The Boston Citgo sign, all 3,600 square LED feet of which has served as the backdrop to Red Sox games since 1965, is now officially a "pending landmark."

Spanish Surrealist Salvador Dalí spent much of the 1940s in the U.S., avoiding World War II and its aftermath. He was a well-known fixture on the art scene in Monterey, Calif. — and that's where the largest collection of Dalí's work on the West Coast is now open to the public.

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The middle of summer is when the surprises in publishing turn up. I'm talking about those quietly commanding books that publishers tend to put out now, because fall and winter are focused on big books by established authors. Which brings us to The Dream Life of Astronauts, by Patrick Ryan, a very funny and touching collection of nine short stories that take place in the 1960s and '70s around Cape Canaveral, Fla.

When the United Kingdom voted to leave the European Union last month, the seaside town of Port Talbot in Wales eagerly went along with the move. Brexit was approved by some 57 percent of the town's residents.

Now some of them are wondering if they made the wrong decision.

The June 23 Brexit vote has raised questions about the fate of the troubled Port Talbot Works, Britain's largest surviving steel plant — a huge, steam-belching facility that has long been the town's biggest employer.

Solar Impulse 2 has landed in Cairo, completing the penultimate leg of its attempt to circumnavigate the globe using only the power of the sun.

The trip over the Mediterranean included a breathtaking flyover of the Pyramids. Check it out:

President Obama is challenging Americans to have an honest and open-hearted conversation about race and law enforcement. But even as he sits down at the White House with police and civil rights activists, Obama is mindful of the limits of that approach.

"I've seen how inadequate words can be in bringing about lasting change," the president said Tuesday at a memorial service for five law officers killed last week in Dallas. "I've seen how inadequate my own words have been."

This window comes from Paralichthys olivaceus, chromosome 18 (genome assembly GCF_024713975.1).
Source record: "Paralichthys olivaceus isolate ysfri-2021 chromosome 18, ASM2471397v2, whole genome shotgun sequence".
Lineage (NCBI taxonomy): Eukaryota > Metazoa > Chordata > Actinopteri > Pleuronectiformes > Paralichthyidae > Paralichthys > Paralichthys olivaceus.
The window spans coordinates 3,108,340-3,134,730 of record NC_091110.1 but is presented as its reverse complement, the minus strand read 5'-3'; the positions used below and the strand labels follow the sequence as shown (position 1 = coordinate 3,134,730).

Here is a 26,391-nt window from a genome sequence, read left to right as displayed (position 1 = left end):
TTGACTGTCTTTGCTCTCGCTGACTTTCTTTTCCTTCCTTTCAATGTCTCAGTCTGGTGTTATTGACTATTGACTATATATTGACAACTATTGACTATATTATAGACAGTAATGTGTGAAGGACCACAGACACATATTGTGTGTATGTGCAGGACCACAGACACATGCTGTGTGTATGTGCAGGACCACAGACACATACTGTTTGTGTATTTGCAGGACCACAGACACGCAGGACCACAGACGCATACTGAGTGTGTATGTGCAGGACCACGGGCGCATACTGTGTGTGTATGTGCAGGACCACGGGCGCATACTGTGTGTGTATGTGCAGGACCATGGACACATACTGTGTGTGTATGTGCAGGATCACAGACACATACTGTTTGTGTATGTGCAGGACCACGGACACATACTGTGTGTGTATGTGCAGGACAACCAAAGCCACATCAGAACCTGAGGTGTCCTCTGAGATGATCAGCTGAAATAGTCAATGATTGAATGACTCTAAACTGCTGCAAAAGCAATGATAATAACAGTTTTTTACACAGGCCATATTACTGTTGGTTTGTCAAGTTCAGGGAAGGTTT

Mice watching Orson Welles movies may help scientists explain human consciousness.

At least that's one premise of the Allen Brain Observatory, which launched Wednesday and lets anyone with an Internet connection study a mouse brain as it responds to visual information.

The FBI says it is giving up on the D.B. Cooper investigation, 45 years after the mysterious hijacker parachuted into the night with $200,000 in a briefcase, becoming an instant folk figure.

"Following one of the longest and most exhaustive investigations in our history," the FBI's Ayn Dietrich-Williams said in a statement, "the FBI redirected resources allocated to the D.B. Cooper case in order to focus on other investigative priorities."

This is the first in a series of essays concerning our collective future. The goal is to bring forth some of the main issues humanity faces today, as we move forward to uncertain times. In an effort to be as thorough as possible, we will consider two kinds of threats: those due to natural disasters and those that are man-made. The idea is to expose some of the dangers and possible mechanisms that have been proposed to deal with these issues. My intention is not to offer a detailed analysis for each threat — but to invite reflection and, hopefully, action.


What Is It About Emily?

Feb 12, 2013
Originally published on February 12, 2013 3:46 pm